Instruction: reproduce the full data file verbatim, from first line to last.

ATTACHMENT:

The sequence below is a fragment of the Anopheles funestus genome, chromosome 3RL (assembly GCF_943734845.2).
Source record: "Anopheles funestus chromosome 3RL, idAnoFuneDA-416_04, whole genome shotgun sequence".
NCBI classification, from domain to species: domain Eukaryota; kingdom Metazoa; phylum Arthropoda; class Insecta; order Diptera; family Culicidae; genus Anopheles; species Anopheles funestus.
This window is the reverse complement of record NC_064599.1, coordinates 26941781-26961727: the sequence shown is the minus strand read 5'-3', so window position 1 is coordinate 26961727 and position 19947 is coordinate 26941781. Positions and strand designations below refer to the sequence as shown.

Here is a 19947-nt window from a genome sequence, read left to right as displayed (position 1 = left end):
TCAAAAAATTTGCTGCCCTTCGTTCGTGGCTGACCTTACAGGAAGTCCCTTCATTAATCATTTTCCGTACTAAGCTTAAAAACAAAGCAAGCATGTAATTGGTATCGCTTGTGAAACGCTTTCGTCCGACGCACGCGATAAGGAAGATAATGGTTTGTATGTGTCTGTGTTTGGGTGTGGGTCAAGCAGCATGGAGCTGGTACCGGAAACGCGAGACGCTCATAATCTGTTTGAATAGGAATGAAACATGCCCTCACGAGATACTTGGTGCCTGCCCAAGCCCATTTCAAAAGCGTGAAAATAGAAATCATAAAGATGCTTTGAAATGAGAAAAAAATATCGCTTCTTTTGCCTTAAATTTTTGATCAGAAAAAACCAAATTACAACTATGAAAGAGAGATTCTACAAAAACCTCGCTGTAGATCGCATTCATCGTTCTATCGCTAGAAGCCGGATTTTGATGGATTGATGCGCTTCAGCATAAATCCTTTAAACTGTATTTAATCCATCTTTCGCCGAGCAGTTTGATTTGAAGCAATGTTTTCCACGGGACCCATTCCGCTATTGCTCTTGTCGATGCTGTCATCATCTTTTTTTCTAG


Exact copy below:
The sequence below is a fragment of the Anopheles funestus genome, chromosome 3RL (assembly GCF_943734845.2).
Source record: "Anopheles funestus chromosome 3RL, idAnoFuneDA-416_04, whole genome shotgun sequence".
NCBI classification, from domain to species: domain Eukaryota; kingdom Metazoa; phylum Arthropoda; class Insecta; order Diptera; family Culicidae; genus Anopheles; species Anopheles funestus.
This window is the reverse complement of record NC_064599.1, coordinates 26941781-26961727: the sequence shown is the minus strand read 5'-3', so window position 1 is coordinate 26961727 and position 19947 is coordinate 26941781. Positions and strand designations below refer to the sequence as shown.

Here is a 19947-nt window from a genome sequence, read left to right as displayed (position 1 = left end):
TCAAAAAATTTGCTGCCCTTCGTTCGTGGCTGACCTTACAGGAAGTCCCTTCATTAATCATTTTCCGTACTAAGCTTAAAAACAAAGCAAGCATGTAATTGGTATCGCTTGTGAAACGCTTTCGTCCGACGCACGCGATAAGGAAGATAATGGTTTGTATGTGTCTGTGTTTGGGTGTGGGTCAAGCAGCATGGAGCTGGTACCGGAAACGCGAGACGCTCATAATCTGTTTGAATAGGAATGAAACATGCCCTCACGAGATACTTGGTGCCTGCCCAAGCCCATTTCAAAAGCGTGAAAATAGAAATCATAAAGATGCTTTGAAATGAGAAAAAAATATCGCTTCTTTTGCCTTAAATTTTTGATCAGAAAAAACCAAATTACAACTATGAAAGAGAGATTCTACAAAAACCTCGCTGTAGATCGCATTCATCGTTCTATCGCTAGAAGCCGGATTTTGATGGATTGATGCGCTTCAGCATAAATCCTTTAAACTGTATTTAATCCATCTTTCGCCGAGCAGTTTGATTTGAAGCAATGTTTTCCACGGGACCCATTCCGCTATTGCTCTTGTCGATGCTGTCATCATCTTTTTTTCTAG